Correspondence studies are widely used in economics, sociology, and personnel psychology to detect hiring discrimination in the labour market (Baert 2018, Bertrand and Duflo 2017, Neumark 2018). In these studies, researchers send fictitious job applications, differing only in a minority trait, to real job offers. A lower callback rate from employers to the applicants with the minority trait is interpreted as proof of unequal treatment. An important limitation of this methodology is that it provides limited information about hiring decisions, as it does not inform us about what is going on at the interview stage and the job-offer stage.
Our contribution (Cahuc et al. 2019) exhibits a situation in which discrimination at the invitation stage is a poor predictor of discrimination at the hiring stage, which suggests that many correspondence studies may fail to detect discrimination and should be complemented by additional investigation methods.
To show this, we focus on the chances of a callback for low-educated candidates of French versus North African origin who apply to the private or the public sector. These populations have been selected because second-generation immigrants of North African origin face strong labour market discrimination. The choice of public and private sectors is motivated by potentially large differences in recruitment behaviour. In contrast to private sector recruiters, public sector recruiters are generally weakly constrained by profitability requirements.
Our correspondence study shows that individuals of North African origin are strongly discriminated against in the private sector, while they are treated equally in the public sector. The average callback rate of our applicants is low – for 100 applications sent, they receive an average of 4.5 callbacks in the public sector and 3.3 callbacks in the private sector. Being of North African origin leads to a significant drop in the callback rate when individuals apply to private sector vacancies (by about 2 points) but no penalty is associated with ethnicity in the public sector, and this finding is robust to the introduction of a variety of controls related to the type of position applied for, employers' size, and economic activity. In particular, individuals of French and North African origin are equally treated in both central and local government vacancies, despite the fact that recruitment procedures may differ across these occupations.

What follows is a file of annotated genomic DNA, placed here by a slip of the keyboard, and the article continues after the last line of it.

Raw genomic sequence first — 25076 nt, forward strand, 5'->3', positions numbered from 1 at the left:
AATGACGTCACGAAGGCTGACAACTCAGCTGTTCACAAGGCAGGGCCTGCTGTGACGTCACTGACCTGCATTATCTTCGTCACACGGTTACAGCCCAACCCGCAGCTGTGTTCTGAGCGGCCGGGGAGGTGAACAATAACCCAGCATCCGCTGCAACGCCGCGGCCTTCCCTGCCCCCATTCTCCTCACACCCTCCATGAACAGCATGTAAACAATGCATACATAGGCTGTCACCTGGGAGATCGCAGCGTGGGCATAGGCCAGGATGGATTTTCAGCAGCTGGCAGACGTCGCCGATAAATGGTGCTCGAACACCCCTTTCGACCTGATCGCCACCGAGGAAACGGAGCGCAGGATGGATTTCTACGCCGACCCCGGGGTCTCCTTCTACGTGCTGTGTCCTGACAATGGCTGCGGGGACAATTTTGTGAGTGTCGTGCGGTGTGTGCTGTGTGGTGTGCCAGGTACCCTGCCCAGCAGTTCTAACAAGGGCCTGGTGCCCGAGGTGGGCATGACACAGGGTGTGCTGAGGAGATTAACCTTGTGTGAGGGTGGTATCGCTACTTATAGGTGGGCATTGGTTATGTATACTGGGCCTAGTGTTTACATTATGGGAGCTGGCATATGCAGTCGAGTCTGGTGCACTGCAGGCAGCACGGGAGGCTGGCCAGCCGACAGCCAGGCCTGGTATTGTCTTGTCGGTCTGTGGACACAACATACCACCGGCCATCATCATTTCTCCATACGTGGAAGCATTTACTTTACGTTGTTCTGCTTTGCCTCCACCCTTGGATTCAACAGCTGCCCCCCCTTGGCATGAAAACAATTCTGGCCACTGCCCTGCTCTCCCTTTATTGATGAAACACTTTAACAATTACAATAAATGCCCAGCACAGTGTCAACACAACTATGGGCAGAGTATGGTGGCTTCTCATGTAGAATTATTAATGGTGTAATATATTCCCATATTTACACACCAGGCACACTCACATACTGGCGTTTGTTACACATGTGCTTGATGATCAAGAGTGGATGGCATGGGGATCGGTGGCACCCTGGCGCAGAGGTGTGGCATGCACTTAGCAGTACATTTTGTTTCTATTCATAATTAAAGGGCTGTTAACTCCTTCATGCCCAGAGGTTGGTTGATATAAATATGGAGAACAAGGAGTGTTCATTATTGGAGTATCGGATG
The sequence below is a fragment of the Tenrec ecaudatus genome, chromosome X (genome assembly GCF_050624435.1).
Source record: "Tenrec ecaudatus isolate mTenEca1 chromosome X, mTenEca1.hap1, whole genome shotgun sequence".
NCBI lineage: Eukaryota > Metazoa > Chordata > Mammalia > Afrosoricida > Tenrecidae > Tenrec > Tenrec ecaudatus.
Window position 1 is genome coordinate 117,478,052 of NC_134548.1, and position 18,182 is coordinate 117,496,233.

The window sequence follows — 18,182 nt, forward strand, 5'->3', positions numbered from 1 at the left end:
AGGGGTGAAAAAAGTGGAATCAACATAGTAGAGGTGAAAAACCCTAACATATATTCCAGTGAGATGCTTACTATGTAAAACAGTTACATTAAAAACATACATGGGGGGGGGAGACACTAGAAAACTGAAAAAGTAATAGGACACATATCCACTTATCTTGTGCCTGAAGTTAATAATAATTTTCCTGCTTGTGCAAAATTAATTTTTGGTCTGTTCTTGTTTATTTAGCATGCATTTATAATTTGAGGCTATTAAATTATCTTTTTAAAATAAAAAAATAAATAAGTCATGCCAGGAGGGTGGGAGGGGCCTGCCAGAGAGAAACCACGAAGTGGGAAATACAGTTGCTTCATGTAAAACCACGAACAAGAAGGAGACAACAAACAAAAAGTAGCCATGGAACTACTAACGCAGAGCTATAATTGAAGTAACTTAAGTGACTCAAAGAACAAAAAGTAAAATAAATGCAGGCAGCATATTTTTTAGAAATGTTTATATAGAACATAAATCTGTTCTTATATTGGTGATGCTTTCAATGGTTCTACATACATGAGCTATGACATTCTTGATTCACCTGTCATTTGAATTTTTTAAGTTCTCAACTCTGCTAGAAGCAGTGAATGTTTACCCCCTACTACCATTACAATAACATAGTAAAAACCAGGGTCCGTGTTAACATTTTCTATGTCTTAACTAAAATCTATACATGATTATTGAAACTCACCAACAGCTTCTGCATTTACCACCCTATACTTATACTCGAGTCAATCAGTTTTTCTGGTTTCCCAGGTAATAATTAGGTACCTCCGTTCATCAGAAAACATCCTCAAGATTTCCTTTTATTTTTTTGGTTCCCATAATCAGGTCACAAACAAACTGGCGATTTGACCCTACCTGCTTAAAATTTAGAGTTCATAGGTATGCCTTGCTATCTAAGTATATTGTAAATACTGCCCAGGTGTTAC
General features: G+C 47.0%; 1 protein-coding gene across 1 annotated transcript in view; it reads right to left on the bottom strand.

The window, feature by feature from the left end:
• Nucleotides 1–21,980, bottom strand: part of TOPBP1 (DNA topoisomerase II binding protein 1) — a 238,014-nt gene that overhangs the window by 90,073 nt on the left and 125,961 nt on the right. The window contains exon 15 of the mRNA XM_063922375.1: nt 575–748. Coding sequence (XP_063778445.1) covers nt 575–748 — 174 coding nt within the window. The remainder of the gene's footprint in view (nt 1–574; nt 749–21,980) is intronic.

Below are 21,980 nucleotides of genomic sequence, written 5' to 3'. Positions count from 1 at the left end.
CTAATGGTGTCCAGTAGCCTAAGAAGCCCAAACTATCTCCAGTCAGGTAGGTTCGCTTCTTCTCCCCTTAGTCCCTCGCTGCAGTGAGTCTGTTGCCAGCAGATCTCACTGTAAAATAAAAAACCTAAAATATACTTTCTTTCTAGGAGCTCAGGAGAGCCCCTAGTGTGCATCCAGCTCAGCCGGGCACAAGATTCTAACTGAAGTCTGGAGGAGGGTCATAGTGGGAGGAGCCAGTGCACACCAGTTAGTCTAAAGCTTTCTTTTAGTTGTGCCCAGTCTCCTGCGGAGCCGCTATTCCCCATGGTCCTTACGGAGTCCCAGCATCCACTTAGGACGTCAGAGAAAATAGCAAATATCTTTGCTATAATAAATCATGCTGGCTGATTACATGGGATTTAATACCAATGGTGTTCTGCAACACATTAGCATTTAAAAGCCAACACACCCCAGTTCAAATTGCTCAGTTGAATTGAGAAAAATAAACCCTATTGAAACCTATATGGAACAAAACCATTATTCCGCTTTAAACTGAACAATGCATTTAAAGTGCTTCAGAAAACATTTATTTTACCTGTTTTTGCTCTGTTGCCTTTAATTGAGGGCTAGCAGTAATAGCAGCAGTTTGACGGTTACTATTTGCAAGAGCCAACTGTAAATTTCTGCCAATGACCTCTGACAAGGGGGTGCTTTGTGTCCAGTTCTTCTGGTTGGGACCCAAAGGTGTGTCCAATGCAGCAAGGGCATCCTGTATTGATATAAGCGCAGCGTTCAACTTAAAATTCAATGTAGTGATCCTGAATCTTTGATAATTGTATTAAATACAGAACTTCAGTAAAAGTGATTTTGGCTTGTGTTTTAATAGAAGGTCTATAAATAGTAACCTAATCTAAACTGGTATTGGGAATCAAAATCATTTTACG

To understand what drives this discrimination gap between the two sectors, we run a survey on a sample of public and private sector recruiters, representative of those to which our fictitious applications were sent. The survey results displayed in Figure 1 indicate that both public and private sector employers express marked discriminatory preferences and beliefs against North African candidates, with only small, non-statistically significant differences between the two sectors. Previous studies have shown that North Africans are as under-represented among public sector hires as they are among private sector ones, especially when it comes to low-educated youth (Fougère and Pouget 2004, Berson 2016). Additionally, we find that the wage of young unskilled North African males is lower than that of their French compatriots in the private and public sectors. These findings are at odds with the absence of differences in callback rates observed at the invitation stage in the public sector between French and North African candidates.
Figure 1 Discriminatory beliefs of recruiters in the private and public sectors
Note: This figure reports the average value of an index of discriminatory beliefs by sector.